Following that auspicious meeting, I climbed regularly with Ed at Garden of the Gods, a park filled with soaring sandstone spires on the west side of Colorado Springs. Ed reveled in the Garden’s fragile rock, climbing all the classic routes and then adding his own, such as Cocaine, Footloose ’n’ Fancy Free and Bilbo’s Bag Ends, a scary line up a face composed of what he called “slightly welded beach sand.” I cranked lots of Garden pitches with Ed, as well as routes at Turkey Rocks, dicey boulder problems at the Ute Pass Boulders and cracks in the Utah canyon country. He always climbed with a cool head, smoothly jamming steep cracks, standing on smears to hand-drill a hole for an angle piton or pinching crystals on granite faces. While Ed was excited about climbing new routes, he was not an excitable boy. Instead, he climbed with a workmanlike attitude, eyeing a new line and then figuring out how to do it. 

After learning of Ed’s death, I dug out a couple of folders filled with old letters and postcards from those days, many from Ed. One was a tattered envelope scrawled with Ed’s notes to me. The postage stamp was dated April 5, 1978. He had mailed it from the Needles Outpost store and airstrip, south of Moab, Utah. Back then the outpost was the only civilized refuge within fifty miles of the Needles District in Canyonlands National Park. He was camped in a cul-de-sac off Indian Creek Canyon known as Fringe of Death for a month to document ancient rock art panels for an independent college study. I had dropped him off a couple of weeks earlier, so he was there solo, without a car and no way of getting supplies. I planned to return in mid-April, bringing essentials for him.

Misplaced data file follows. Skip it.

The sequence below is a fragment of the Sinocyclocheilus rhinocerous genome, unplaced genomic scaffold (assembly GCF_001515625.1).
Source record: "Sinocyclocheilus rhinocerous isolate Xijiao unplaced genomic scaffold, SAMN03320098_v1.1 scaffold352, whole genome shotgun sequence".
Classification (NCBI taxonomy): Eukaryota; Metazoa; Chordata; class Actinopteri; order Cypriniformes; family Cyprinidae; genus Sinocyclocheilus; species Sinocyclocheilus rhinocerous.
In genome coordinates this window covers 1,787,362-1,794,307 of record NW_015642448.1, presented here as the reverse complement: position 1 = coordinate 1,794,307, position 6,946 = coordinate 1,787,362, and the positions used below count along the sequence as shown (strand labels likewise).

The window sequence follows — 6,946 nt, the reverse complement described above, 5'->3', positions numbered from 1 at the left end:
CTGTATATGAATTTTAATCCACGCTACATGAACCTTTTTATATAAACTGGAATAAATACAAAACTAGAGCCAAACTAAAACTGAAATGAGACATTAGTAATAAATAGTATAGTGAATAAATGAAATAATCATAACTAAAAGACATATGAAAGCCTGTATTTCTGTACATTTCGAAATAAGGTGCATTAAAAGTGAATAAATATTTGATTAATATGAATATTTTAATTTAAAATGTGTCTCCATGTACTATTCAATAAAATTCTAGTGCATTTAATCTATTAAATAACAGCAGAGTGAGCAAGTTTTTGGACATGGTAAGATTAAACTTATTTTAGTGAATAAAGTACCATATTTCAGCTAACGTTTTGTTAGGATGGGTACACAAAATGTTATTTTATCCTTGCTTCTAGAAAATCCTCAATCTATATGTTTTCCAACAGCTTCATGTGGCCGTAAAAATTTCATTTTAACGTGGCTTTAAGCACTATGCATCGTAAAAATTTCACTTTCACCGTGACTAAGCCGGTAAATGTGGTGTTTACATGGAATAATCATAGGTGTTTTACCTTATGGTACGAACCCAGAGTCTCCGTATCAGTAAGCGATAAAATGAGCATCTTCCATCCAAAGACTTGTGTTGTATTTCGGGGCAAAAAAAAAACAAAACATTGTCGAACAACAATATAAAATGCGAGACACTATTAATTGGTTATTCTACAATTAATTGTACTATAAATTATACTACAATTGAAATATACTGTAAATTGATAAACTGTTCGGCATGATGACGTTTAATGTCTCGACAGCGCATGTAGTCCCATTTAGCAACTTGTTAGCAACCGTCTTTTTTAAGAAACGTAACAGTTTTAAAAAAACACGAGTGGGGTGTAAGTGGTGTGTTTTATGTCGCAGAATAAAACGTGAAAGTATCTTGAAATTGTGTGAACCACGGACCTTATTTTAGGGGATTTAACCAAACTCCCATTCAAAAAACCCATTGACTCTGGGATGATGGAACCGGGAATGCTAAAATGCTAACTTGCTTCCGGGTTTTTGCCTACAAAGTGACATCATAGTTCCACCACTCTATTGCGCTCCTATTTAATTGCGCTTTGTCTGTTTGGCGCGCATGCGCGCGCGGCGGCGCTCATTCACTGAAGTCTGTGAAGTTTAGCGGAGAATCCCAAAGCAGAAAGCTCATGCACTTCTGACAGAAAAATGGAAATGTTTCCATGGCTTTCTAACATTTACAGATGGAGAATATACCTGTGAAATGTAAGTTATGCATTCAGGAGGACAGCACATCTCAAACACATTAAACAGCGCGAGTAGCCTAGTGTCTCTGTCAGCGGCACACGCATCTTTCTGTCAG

The envelope was a classic Ed Webster note. The backside read:

Stu Baby, Please I Need:

First Carlos Castaneda and Second Books

Dental Floss (Waxed)

Wide Brim Hat

1 Tarp or plastic dropcloth 

1 ocean

1 woman (pert + pretty)

1 wineskin filled with Rosé, OK?

In comraderie, 

Little Eddie

AT MY HOUSE: The mushrooms + my leather workboots

The flip side read: 


I am camped way back in Fringe of Death on the left. I’ll be looking for ya! 

Earl Wiggins belays Webster on the first ascent of Supercrack of the Desert (5.10) in November 1976. [Photo] Stewart M. Green

I showed up at Fringe of Death Canyon with my new bride Nancy and spaniel Jesse in mid-April. Ed was out searching for petroglyph panels for the day, but we found his tent nestled among junipers. We set up camp and waited for the man. Indian Creek Canyon was remote in those days, with little traffic on the highway to the Needles District and no climbers. Supercrack, a splitter crack on a west-facing buttress, had only been climbed eighteen months before by Ed, Earl Wiggins and Bryan Becker. I filmed and photographed their landmark ascent. The only people in this unpopulated outback were Heidi and Robert Redd and their posse of cowboys at the historic Dugout Ranch, plus a few uniformed rangers in the national park. When skinny Ed strode back into camp, he was happy to see us and happier to wolf down a plate of warm tortillas and beans and sip a chilled beer. Between bites, he said he had subsisted for the previous week on boiled potatoes and onions.